On Sept. 11, 2002, Joplin River of Life established a new board of directors, which did not include Robert Dupont. Annual registration reports that were submitted to the Missouri Secretary of State from 2003 to 2006 do not list Robert Dupont as an officer or a member of the board of directors. In submitting the required applications and documentation to the state Division of Medical Services in order to receive Medicaid funding, Joplin River of Life fraudulently affirmed that no operator or principal of Joplin River of Life had been convicted of a felony relating to the operation of a long-term care facility, or was under exclusion from participation in the Medicaid program.
On Feb. 21, 2003, Robert Dupont was sentenced to 21 months in federal prison and Wheeler was sentenced to six months in federal prison. Before surrendering himself to begin serving that sentence, Robert Dupont convened and oversaw a Joplin River of Life board meeting on March 19, 2003, in which he announced that Laverne Dupont would become the executive director of the organization. But in the day-to-day operation of Joplin River of Life, the indictment says, Robert Dupont made unilateral hiring decisions, terminated employees, directed staffing levels, unilaterally decided whether to accept potential residents referred by local hospitals, prohibited facility managers from seeking authority from Laverne Dupont, and threatened to terminate employees who failed to seek his authorization for decisions.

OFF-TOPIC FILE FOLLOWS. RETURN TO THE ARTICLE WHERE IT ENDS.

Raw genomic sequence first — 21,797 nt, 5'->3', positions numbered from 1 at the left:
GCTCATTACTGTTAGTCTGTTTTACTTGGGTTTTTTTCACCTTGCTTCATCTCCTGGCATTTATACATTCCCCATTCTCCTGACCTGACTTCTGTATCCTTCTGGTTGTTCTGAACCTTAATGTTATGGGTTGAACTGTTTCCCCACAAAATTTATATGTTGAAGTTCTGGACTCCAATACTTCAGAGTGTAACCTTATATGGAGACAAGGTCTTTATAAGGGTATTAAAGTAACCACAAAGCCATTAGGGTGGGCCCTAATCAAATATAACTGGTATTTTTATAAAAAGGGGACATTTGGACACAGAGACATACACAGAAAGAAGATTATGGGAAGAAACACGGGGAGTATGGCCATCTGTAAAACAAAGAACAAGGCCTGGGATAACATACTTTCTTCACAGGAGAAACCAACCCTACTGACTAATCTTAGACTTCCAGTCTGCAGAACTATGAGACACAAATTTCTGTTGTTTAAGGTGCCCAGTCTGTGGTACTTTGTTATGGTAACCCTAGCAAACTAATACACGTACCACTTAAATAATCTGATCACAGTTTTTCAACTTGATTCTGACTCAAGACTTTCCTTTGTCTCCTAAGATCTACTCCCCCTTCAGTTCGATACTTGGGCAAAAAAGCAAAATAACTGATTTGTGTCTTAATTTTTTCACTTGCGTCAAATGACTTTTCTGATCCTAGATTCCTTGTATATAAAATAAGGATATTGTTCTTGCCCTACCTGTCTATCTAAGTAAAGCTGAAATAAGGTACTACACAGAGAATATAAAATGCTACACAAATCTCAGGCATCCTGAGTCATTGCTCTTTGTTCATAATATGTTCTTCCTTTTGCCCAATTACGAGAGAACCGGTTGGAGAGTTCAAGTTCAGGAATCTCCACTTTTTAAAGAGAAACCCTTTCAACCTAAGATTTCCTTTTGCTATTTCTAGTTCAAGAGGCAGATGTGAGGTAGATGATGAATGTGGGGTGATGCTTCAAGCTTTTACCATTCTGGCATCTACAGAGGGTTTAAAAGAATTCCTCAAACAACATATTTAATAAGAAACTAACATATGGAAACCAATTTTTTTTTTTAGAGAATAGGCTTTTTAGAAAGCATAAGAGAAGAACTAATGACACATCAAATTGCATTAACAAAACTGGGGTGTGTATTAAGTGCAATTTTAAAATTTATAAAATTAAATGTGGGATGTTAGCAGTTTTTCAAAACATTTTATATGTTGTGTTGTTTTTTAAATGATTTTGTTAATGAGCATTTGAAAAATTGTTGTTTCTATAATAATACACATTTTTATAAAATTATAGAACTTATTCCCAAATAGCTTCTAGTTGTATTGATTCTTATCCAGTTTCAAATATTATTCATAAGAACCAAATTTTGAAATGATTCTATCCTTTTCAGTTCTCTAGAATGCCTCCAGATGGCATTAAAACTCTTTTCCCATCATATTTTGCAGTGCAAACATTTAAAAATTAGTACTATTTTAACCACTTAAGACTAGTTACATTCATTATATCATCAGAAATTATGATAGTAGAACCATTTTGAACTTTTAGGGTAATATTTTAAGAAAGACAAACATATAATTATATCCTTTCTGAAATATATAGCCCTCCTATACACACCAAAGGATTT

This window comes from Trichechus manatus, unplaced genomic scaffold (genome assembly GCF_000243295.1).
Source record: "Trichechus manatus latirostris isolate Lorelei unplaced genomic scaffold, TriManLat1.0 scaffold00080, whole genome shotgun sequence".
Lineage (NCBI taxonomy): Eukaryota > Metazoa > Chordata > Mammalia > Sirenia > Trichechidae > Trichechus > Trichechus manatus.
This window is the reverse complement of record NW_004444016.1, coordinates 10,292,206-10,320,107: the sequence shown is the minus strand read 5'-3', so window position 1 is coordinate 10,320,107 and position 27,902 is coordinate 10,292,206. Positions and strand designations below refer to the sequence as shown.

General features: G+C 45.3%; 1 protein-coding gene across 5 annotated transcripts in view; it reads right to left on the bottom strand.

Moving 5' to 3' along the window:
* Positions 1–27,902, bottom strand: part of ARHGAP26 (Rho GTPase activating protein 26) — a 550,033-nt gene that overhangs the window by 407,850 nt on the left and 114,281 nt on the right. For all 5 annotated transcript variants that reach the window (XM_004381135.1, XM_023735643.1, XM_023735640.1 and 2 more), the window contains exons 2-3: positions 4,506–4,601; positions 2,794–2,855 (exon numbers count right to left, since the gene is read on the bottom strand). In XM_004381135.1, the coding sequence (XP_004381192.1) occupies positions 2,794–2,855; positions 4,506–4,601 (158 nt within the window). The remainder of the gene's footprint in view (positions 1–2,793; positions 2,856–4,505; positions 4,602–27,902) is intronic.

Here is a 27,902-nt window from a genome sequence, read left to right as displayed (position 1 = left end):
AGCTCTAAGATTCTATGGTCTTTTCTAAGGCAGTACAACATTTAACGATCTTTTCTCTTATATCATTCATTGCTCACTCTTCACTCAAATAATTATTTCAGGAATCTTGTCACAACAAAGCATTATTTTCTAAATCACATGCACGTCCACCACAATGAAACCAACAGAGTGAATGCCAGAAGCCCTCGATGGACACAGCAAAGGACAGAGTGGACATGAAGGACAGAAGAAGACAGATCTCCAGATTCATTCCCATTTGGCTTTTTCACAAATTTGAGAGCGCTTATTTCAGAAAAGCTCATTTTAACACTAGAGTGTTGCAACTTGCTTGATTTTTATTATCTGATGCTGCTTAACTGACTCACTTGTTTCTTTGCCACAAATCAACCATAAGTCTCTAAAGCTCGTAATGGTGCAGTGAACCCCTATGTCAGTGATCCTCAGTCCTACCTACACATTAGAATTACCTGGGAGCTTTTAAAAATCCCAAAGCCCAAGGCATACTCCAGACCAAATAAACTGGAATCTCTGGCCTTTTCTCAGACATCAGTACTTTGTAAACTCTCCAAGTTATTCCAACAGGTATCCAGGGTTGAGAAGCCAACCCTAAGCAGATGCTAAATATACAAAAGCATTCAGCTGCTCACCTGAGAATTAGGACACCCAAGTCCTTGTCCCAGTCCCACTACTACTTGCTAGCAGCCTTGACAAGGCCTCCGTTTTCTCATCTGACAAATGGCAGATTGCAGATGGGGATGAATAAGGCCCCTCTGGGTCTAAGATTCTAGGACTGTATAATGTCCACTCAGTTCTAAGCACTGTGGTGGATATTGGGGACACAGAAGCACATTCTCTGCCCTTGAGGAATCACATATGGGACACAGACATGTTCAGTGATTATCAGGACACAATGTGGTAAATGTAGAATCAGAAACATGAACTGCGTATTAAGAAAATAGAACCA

On Sept. 28, 2004, Robert Dupont was released into the community and placed on supervised release for three years.
Wood cautioned that the charges contained in this indictment are simply accusations, and not evidence of guilt. Evidence supporting the charges must be presented to a federal trial jury, whose duty is to determine guilt or innocence.
This case is being prosecuted by Supervisory Assistant U.S. Attorney Michael S. Oliver. It was investigated by the Missouri Attorney General’s Office, the Office of the Inspector General of the Department of Health and Human Services, the Federal Bureau of Investigation, IRS-Criminal Investigation, the Bureau of Alcohol, Tobacco, Firearms and Explosives, the Missouri State Fire Marshal and the Missouri State Highway Patrol.
This news release, as well as additional information about the office of the United States Attorney for the Western District of Missouri, is available on-line at